Eldar et al. first examined whether the attention bias modification condition successfully induced attentional avoidance of the threatening image. Inclusion criteria stipulated that all children should display a preexisting attentional bias toward the angry faces, and this attentional bias was found to be equivalent across groups at baseline. Importantly, attentional bias to the angry faces declined significantly across the 4-week period among participants in the attention bias modification condition but not among those in either control condition. The researchers then examined anxiety symptoms. Critically, there was a significant reduction in child and parent reports of anxiety symptoms as well as in clinician ratings of anxiety severity for participants who completed the attention bias modification condition but not for those in either control condition. At the end of the trial, 33% of the attention bias modification group no longer met diagnostic criteria for any anxiety disorder, compared with 13% and 0% for the two comparison groups. Hence, the study confirms that attentional bias to threat can be reduced in clinically anxious children through computerized training and that such bias modification serves to reduce anxiety symptoms and their severity.
This is the first randomized controlled trial to evaluate whether attention bias modification can alleviate clinical anxiety in children, and the study has some notable strengths. The comparison groups were well chosen, permitting the conclusion that it is change in attentional bias—and not merely performing a probe discrimination task or the exposure to angry faces—that results in the observed symptom improvement. These positive findings are particularly important given that current treatments for pediatric anxiety are insufficient and in view of the fact that child anxiety is a precursor to later psychiatric problems. Attention bias modification adds a new clinical weapon to our treatment armory, and its application in childhood may help protect against the development of subsequent psychopathology, thereby acting as a “cognitive vaccine” (11). The compatibility of attention bias modification with computer delivery could make it readily accessible to young people outside the clinic setting, perhaps using mobile technology. Furthermore, the study's demonstration of significant improvement in pediatric anxiety symptoms after only four weekly sessions indicates efficacy at low intensity.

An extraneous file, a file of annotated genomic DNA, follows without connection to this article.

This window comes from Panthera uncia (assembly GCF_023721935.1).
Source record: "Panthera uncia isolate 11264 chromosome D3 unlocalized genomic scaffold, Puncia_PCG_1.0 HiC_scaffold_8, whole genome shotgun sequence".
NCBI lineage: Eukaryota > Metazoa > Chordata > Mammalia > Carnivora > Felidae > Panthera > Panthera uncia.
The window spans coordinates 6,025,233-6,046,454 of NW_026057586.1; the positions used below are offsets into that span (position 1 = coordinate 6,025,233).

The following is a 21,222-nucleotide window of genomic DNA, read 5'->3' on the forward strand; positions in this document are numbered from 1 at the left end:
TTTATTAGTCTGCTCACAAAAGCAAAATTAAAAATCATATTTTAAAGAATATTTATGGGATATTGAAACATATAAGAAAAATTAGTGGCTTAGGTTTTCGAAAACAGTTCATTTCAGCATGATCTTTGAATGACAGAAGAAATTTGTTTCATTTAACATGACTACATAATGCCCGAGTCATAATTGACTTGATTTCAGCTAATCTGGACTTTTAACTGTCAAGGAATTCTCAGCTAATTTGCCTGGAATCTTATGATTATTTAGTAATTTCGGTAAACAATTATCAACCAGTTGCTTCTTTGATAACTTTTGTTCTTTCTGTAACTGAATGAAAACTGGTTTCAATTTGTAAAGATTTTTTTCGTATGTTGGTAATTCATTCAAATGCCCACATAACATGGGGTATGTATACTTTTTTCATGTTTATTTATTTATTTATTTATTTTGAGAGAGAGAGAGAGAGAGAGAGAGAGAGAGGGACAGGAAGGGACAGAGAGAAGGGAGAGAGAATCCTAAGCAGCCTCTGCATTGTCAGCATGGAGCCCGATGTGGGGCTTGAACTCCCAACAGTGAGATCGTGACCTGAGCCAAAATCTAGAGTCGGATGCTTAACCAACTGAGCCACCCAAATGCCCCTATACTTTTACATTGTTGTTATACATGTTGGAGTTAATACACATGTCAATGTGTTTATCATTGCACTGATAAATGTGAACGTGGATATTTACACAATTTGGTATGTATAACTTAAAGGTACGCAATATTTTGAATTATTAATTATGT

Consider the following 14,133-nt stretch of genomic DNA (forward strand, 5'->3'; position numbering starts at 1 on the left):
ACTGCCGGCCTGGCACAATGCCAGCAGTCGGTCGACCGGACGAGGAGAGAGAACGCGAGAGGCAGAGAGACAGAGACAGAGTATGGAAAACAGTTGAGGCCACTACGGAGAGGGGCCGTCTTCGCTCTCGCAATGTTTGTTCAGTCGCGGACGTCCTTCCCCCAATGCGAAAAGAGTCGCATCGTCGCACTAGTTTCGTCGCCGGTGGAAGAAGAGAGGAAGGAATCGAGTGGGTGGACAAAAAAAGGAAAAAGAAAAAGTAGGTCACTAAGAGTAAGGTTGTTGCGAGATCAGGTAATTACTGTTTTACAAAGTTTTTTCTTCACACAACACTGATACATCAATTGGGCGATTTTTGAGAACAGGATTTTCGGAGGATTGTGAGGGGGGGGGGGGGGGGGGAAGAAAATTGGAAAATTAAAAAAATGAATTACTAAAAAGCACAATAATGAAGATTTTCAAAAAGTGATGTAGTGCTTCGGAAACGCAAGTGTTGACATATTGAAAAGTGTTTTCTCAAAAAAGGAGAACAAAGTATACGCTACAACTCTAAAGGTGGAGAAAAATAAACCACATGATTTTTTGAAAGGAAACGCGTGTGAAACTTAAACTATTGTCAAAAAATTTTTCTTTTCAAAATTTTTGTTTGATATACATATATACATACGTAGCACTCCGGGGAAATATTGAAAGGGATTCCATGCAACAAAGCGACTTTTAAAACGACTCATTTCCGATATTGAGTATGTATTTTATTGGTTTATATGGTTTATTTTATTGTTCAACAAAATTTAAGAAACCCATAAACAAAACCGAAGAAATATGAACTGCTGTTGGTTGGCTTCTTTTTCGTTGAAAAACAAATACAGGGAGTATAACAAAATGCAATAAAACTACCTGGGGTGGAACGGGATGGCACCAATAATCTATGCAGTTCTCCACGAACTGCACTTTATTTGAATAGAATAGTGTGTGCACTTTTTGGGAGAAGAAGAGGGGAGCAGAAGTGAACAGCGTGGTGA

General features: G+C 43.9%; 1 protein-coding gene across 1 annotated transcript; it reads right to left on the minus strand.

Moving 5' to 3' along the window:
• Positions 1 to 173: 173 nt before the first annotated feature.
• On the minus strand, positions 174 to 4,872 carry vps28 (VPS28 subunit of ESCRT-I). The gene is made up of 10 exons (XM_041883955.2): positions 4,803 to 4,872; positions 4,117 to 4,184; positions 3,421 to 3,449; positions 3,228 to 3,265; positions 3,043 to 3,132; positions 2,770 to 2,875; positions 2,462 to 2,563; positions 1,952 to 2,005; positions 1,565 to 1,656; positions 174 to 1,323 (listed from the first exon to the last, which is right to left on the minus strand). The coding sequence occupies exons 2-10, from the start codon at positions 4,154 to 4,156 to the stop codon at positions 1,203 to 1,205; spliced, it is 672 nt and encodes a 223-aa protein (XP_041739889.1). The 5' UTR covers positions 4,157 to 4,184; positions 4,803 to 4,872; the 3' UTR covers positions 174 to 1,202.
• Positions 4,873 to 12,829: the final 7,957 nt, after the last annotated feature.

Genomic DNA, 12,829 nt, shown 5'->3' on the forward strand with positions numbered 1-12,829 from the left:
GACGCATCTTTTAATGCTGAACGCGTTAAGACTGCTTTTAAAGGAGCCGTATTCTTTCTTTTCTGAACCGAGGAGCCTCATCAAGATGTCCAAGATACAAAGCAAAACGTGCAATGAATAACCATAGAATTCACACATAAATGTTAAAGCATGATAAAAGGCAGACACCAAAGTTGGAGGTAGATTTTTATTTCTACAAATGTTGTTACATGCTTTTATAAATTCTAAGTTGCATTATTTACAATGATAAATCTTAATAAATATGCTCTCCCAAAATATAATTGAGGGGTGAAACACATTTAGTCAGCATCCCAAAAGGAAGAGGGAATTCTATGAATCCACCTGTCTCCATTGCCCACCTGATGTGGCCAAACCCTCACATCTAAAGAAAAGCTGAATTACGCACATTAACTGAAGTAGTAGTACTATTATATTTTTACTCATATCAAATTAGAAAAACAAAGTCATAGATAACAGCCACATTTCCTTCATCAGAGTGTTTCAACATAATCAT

Of course, the study has some limitations that future research could usefully address. The sample size is small, and replication with larger samples would provide reassurance that the observed effects are reliable. No follow-up data are reported, leaving uncertain the duration of the observed therapeutic benefits of attention bias modification in anxious children. The study does not identify the neurocognitive mechanisms governing attention bias modification-induced attentional change. A fuller understanding of these mechanisms could contribute to the development of more effective bias modification procedures. Perhaps the most significant limitation of the study is that it does not contrast the therapeutic effect of attention bias modification with that of more established intervention approaches, such as cognitive-behavioral therapy or pharmacotherapy. Such comparisons will be necessary in order to determine the true value of this intervention in the clinical setting. Future research should also evaluate the potential benefits of delivering attention bias modification in conjunction with conventional interventions, given the evidence that multimodal approaches are more effective than monotherapies in the treatment of pediatric anxiety (12).
Nevertheless, Eldar et al. have made a timely, distinctive, and significant contribution to the burgeoning body of evidence that attention bias modification can contribute to the alleviation of clinical anxiety. They have convincingly demonstrated that attentional bias to threat can be attenuated in clinically anxious children using a computerized training approach and have shown that this leads to a restriction in the breadth of anxiety symptoms experienced, a decline in their severity, and reduced rates of clinical diagnosis. Hence, this study gives good grounds for confidence that attention bias modification is likely to prove to be of therapeutic value in the treatment of pediatric anxiety.